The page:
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September 2022, Virtual
September 29 2022, Virtual
Speed and the motorist (and speed cameras). The subject has been controversial since the red flag law was withdrawn in 1878. Don”t forget we commemorate the event every November with the veteran car run to Brighton.
The whole idea of speed cameras and the speed limit needs looking into. According to a government review last week the positioning of speed cameras has shown they are all in the right place. Eric Morecambe might have said that they were the right cameras in the wrong places (after probably being stopped by the long arm of the law in the Lower Harpenden Road). The review concluded that none of the new yellow cameras should be removed, or in other words they are all perfectly positioned!
ABTN is not opposed to speed cameras. They have a role to play, but like many ideas ”for the good of the motorist” they themselves have been overtaken by the desk bound civil servant. (It is an ABTN theory that those who impose driving regulations should drive themselves ” that would reduce bureaucracy by a certain percentage.) Speed humps were another good idea to help safety that has been completely hijacked by the anti-motoring brigade. If the limit is 30 mph surely one should be able to drive over them at 30 mph in reasonable comfort and not the 10 mph that is often the case. One notorious stretch near Wembley Stadium in North London has 27 speed humps in less than half a mile. It”s more like driving in the back streets of Baghdad without the bullets.
Have you driven a 1960”s car in recent times? They cannot stop (drum breaks), cannot go around corners (cart springs), but can still get up to 90 mph and lack even the most rudimentary of safety equipment. It was into this society that the 70 mph speed limit was introduced. In the 21st century even the Smart Car can get up into the eighties and we are (right) protected by seat belts and air bags . If there is one law broken in this country more times than any other it must be the motorway speed limit. Stick to 70 mph even in the centre lane and you will be flashed, hooted at and made to feel second rate.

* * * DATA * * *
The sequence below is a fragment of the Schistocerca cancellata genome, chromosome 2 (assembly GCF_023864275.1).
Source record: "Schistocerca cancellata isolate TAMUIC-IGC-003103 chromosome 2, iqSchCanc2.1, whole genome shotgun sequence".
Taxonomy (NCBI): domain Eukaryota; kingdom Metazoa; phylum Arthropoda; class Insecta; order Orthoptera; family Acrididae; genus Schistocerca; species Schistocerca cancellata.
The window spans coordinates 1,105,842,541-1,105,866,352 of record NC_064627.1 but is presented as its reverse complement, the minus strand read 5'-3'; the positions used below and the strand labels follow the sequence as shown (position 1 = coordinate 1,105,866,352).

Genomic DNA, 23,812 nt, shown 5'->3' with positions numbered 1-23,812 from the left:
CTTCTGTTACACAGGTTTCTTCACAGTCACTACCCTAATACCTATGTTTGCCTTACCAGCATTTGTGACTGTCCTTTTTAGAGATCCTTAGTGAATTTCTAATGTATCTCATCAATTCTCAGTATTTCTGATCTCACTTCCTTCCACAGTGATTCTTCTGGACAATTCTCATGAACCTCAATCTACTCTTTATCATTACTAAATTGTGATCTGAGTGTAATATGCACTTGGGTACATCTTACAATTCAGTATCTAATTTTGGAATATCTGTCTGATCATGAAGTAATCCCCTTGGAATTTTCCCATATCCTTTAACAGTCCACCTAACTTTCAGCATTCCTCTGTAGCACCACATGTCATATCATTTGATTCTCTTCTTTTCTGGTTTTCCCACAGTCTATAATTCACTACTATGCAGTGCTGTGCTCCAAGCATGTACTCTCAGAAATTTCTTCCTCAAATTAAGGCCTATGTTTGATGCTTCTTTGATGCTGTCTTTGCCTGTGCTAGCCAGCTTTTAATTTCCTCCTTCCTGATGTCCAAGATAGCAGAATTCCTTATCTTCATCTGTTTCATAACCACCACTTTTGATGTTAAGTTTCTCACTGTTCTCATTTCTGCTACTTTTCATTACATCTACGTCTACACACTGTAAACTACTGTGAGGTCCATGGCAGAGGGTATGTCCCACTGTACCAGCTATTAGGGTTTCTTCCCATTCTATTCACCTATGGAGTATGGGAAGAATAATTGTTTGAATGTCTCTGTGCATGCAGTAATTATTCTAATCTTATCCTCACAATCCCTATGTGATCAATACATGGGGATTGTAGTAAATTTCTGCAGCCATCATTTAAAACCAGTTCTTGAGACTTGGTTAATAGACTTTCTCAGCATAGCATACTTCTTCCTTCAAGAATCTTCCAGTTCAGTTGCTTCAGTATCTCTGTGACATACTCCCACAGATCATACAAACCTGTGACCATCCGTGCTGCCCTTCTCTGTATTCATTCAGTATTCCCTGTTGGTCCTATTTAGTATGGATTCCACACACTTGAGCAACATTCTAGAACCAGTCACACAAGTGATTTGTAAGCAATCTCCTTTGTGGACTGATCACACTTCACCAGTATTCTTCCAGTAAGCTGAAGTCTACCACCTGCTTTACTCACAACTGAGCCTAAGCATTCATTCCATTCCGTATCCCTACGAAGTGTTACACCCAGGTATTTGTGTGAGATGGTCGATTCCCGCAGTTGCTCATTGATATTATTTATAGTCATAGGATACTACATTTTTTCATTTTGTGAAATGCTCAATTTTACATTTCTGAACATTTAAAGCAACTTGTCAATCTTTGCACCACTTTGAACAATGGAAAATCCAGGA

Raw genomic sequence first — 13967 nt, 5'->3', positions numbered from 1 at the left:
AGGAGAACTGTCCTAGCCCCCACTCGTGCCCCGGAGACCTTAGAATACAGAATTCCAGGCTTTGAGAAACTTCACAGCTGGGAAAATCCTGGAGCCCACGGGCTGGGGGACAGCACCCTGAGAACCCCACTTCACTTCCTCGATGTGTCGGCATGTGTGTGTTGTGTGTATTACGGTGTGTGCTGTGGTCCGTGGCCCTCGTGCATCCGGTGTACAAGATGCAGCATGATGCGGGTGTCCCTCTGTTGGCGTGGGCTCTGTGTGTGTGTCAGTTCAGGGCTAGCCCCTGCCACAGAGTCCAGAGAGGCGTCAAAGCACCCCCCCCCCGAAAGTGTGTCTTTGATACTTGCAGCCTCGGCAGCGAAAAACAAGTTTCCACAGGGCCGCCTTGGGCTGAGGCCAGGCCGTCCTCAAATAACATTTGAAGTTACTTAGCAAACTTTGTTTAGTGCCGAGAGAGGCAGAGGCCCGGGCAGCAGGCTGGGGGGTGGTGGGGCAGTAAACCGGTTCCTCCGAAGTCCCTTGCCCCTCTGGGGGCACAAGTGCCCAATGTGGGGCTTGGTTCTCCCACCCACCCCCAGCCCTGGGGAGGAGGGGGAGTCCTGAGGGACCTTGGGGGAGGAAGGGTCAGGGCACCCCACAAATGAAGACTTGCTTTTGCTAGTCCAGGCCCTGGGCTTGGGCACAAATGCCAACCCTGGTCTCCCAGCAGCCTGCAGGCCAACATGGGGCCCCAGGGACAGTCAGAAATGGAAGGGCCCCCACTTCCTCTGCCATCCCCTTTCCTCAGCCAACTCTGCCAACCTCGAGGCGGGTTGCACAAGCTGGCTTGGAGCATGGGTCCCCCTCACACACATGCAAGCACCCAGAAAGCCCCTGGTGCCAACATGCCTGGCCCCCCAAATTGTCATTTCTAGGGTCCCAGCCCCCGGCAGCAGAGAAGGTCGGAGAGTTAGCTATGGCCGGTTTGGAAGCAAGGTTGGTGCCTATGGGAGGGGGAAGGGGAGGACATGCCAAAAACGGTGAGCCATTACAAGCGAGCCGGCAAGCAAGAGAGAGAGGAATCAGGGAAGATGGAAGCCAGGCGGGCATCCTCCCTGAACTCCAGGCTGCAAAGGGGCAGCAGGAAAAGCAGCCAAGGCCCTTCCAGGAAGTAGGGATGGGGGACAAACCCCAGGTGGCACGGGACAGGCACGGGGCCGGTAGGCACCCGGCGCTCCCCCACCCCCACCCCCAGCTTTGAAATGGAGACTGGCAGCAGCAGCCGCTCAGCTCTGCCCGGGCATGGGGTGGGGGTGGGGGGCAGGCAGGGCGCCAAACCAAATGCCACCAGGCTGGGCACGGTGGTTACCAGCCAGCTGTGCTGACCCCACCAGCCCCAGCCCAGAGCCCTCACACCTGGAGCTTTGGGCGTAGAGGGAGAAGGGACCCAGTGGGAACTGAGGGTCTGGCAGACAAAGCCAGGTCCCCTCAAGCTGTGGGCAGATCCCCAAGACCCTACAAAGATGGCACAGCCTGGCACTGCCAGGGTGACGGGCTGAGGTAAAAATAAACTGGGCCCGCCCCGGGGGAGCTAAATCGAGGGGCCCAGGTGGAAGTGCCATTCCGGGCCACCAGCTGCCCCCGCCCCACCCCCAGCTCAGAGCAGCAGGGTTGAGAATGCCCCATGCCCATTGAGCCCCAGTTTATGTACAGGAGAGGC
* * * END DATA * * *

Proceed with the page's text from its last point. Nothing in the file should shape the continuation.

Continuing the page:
A major review needs to be undertaken on the law of the road focussing essentially on speed limits and their implementation.
Should the motorway speed limit be raised to 80 mph? And whilst on that subject why not ban vehicles over a certain height from the outside lane where they obstruct the view. That would get rid of the ”white van” brigade and make it far safer as one looks ahead.
Councils should be forced to implement the current rules covering humps.
And finally there has to be transparency (a wonderful word now used to uncover all sorts of fundamentally dishonest acts) in the way that speed cameras are sited. The criticism is that they are a money-raising exercise for the Treasury in 2002-03 raising ”73m in fines for the partnership bodies of police and councils of which ”7m went to the Exchequer. It now appears that hundreds of speed cameras have been paced at locations without a history of road casualties. The Department for Transport had previously claimed that cameras were placed only where there had been a minimum number of injury-causing accidents. However a draft 140-page handbook issued last October allows discretion over where 15% are located. The handbook was placed in the House of Commons library but the Department failed to announce that it had changed the rules. According to official figures 59% of drivers exceed 30mph limits. Cameras can also be placed on roads ”that do not meet minimum engineering requirements” or where they are worrying residents (or some residents as is usually the case).
Speed limits and speed cameras. It”s not unlike parking. Put in the restrictions and it just moves the problem to another stretch of road elsewhere, it does not actually solve the problem.
There has to be a compromise in the 21st century. It”s no good the government coming out with figures that are blatantly of no value and at the same time we don”t want high-speed motorists on unsuitable roads. Nor taxation by stealth. If the government really meant what it says it would demand speed restrictors in every car. There has to be compromise. It is an issue that really needs to be looked into.